For his part, Lobo acknowledges that in rural India “the poorest normally do not benefit (at least relative to the better off farmers) from watershed development programs where land holdings are greatly skewed, where social and power relationships are greatly inequitable and discriminatory, and where their concerns, interests, and involvement are ignored in project implementation.” Such circumstances, he emphasizes, do not apply to Darewadi (Lobo 2005b).
Addressing these tricky questions of equity and land distribution will require actions on both a local and national scale. Recognizing the benefits of people-led rural development, the Indian Ministries of Agriculture and Rural Development established common guidelines in 2000 for village-based development that would promote equitable distribution of benefits and allow implementing organizations such as NGOs a year to build capacity among local citizens to manage projects themselves (Kerr et al. 2002:80-81).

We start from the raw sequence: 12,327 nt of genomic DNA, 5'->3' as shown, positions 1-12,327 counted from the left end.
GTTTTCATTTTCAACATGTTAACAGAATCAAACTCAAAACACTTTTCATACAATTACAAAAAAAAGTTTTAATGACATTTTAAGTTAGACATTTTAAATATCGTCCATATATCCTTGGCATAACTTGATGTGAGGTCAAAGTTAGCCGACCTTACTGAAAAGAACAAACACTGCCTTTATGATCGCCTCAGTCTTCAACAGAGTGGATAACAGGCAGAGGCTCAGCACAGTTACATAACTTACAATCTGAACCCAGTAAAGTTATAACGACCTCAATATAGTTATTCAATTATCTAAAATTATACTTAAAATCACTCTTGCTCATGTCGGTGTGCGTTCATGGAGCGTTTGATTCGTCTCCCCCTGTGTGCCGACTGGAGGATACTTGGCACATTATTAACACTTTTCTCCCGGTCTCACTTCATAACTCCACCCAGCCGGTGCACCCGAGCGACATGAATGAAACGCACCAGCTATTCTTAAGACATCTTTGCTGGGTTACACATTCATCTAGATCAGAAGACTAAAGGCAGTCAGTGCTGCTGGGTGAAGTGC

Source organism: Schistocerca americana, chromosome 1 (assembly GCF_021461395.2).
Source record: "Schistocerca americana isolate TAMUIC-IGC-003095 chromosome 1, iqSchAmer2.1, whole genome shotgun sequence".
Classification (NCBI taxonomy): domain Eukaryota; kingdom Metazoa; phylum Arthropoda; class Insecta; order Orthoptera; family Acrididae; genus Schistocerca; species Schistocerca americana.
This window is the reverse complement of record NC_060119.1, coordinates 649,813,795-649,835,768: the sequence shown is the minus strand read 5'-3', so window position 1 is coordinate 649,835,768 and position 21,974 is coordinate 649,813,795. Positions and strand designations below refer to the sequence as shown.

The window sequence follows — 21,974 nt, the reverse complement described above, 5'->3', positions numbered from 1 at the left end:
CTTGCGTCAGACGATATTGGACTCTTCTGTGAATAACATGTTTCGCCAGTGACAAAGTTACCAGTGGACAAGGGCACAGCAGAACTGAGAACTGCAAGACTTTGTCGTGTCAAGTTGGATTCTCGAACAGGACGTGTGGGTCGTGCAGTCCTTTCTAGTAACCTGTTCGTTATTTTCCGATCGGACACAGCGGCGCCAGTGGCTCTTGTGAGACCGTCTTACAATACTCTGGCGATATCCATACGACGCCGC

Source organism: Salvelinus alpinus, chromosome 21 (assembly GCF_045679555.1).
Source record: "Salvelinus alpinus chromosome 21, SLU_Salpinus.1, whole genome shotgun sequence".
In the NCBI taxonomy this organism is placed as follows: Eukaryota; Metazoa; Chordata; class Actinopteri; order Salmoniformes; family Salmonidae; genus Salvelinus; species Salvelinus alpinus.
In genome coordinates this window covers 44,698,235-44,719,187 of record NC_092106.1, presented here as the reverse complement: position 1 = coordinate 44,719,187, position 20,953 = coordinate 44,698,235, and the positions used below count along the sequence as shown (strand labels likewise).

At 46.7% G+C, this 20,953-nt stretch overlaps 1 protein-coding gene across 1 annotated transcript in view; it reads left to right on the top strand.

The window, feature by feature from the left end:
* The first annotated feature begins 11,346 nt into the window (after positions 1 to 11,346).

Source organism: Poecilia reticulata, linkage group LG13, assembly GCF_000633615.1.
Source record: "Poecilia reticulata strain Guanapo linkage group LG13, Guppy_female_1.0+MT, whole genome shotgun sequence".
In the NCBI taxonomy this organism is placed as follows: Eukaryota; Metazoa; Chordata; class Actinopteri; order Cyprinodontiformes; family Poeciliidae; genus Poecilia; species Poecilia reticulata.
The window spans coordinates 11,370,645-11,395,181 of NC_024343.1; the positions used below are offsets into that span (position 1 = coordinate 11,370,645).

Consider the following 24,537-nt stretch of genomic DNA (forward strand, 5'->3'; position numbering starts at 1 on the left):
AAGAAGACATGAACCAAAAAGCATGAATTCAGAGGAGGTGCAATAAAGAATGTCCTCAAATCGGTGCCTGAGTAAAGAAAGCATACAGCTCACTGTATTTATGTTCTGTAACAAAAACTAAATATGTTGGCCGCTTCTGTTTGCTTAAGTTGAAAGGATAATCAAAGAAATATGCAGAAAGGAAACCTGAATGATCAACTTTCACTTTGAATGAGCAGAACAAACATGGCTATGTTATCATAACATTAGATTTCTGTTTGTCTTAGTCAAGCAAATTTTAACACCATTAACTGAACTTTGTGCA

To date, the impact of these broad guidelines has not been measured and analyzed (Lobo 2005b). Yet only if effective means can be found to implement them on the ground—tailored to the particular needs and social circumstances of each region—will the experience of Darewadi’s citizens be enjoyed on a wider scale.